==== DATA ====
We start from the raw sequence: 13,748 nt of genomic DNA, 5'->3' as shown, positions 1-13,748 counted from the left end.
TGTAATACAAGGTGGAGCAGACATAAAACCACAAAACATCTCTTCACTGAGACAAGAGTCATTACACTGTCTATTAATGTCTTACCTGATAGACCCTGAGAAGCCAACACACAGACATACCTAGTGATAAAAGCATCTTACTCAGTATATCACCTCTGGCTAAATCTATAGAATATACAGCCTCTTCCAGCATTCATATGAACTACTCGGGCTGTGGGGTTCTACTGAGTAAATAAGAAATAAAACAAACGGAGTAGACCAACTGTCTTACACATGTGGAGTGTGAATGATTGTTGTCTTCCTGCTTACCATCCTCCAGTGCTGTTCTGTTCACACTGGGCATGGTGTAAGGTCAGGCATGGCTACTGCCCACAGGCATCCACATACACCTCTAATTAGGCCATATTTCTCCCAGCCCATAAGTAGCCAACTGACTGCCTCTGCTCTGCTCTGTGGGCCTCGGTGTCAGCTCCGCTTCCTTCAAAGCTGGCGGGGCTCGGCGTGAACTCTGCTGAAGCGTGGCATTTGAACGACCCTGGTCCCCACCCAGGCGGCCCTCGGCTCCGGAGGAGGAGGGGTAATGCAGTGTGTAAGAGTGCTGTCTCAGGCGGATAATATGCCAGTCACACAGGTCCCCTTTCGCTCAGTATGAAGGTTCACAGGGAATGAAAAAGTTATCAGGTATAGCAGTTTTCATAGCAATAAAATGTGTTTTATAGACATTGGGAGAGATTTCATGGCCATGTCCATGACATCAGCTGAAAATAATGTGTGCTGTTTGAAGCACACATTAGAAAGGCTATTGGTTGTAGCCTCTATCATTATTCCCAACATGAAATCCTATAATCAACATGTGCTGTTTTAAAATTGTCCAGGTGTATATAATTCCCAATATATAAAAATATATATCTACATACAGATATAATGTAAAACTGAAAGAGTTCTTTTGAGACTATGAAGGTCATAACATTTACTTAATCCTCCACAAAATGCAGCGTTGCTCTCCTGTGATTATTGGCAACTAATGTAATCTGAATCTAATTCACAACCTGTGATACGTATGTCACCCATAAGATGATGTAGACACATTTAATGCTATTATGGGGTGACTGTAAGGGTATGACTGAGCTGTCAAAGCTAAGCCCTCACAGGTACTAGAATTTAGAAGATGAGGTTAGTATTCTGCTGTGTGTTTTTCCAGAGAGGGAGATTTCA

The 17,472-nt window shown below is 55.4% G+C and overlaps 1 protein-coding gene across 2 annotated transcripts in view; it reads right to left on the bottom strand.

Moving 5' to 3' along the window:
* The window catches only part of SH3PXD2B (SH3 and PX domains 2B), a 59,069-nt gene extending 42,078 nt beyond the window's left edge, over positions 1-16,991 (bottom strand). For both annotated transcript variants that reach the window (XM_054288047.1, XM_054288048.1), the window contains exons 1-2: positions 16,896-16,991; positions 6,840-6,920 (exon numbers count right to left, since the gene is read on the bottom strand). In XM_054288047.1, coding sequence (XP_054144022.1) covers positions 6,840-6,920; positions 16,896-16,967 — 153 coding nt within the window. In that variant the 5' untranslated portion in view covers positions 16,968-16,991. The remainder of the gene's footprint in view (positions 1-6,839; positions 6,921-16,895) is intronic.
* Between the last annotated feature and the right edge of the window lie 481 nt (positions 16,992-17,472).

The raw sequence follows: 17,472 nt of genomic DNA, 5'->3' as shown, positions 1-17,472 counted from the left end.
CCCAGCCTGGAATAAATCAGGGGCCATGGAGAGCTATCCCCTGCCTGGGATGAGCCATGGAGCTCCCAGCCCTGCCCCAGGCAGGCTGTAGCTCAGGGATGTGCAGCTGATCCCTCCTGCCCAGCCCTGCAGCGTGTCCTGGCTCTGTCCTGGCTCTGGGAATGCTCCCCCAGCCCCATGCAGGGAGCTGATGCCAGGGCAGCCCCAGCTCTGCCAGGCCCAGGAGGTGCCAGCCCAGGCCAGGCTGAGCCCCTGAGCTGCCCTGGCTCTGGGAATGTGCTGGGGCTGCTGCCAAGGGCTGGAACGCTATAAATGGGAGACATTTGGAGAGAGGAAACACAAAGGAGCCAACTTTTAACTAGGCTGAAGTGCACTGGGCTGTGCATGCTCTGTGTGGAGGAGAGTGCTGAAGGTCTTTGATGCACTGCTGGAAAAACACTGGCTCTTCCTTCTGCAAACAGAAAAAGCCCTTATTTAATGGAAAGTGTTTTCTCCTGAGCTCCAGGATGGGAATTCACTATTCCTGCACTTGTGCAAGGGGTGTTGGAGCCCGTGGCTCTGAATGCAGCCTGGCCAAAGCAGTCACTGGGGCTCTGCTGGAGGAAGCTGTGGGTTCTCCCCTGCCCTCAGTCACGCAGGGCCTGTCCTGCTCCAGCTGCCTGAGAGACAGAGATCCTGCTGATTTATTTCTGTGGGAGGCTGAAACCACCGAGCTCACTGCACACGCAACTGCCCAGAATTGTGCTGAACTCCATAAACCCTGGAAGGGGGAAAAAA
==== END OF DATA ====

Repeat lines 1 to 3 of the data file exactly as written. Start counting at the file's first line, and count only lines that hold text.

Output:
We start from the raw sequence: 13,748 nt of genomic DNA, 5'->3' as shown, positions 1-13,748 counted from the left end.
TGTAATACAAGGTGGAGCAGACATAAAACCACAAAACATCTCTTCACTGAGACAAGAGTCATTACACTGTCTATTAATGTCTTACCTGATAGACCCTGAGAAGCCAACACACAGACATACCTAGTGATAAAAGCATCTTACTCAGTATATCACCTCTGGCTAAATCTATAGAATATACAGCCTCTTCCAGCATTCATATGAACTACTCGGGCTGTGGGGTTCTACTGAGTAAATAAGAAATAAAACAAACGGAGTAGACCAACTGTCTTACACATGTGGAGTGTGAATGATTGTTGTCTTCCTGCTTACCATCCTCCAGTGCTGTTCTGTTCACACTGGGCATGGTGTAAGGTCAGGCATGGCTACTGCCCACAGGCATCCACATACACCTCTAATTAGGCCATATTTCTCCCAGCCCATAAGTAGCCAACTGACTGCCTCTGCTCTGCTCTGTGGGCCTCGGTGTCAGCTCCGCTTCCTTCAAAGCTGGCGGGGCTCGGCGTGAACTCTGCTGAAGCGTGGCATTTGAACGACCCTGGTCCCCACCCAGGCGGCCCTCGGCTCCGGAGGAGGAGGGGTAATGCAGTGTGTAAGAGTGCTGTCTCAGGCGGATAATATGCCAGTCACACAGGTCCCCTTTCGCTCAGTATGAAGGTTCACAGGGAATGAAAAAGTTATCAGGTATAGCAGTTTTCATAGCAATAAAATGTGTTTTATAGACATTGGGAGAGATTTCATGGCCATGTCCATGACATCAGCTGAAAATAATGTGTGCTGTTTGAAGCACACATTAGAAAGGCTATTGGTTGTAGCCTCTATCATTATTCCCAACATGAAATCCTATAATCAACATGTGCTGTTTTAAAATTGTCCAGGTGTATATAATTCCCAATATATAAAAATATATATCTACATACAGATATAATGTAAAACTGAAAGAGTTCTTTTGAGACTATGAAGGTCATAACATTTACTTAATCCTCCACAAAATGCAGCGTTGCTCTCCTGTGATTATTGGCAACTAATGTAATCTGAATCTAATTCACAACCTGTGATACGTATGTCACCCATAAGATGATGTAGACACATTTAATGCTATTATGGGGTGACTGTAAGGGTATGACTGAGCTGTCAAAGCTAAGCCCTCACAGGTACTAGAATTTAGAAGATGAGGTTAGTATTCTGCTGTGTGTTTTTCCAGAGAGGGAGATTTCA

The 17,472-nt window shown below is 55.4% G+C and overlaps 1 protein-coding gene across 2 annotated transcripts in view; it reads right to left on the bottom strand.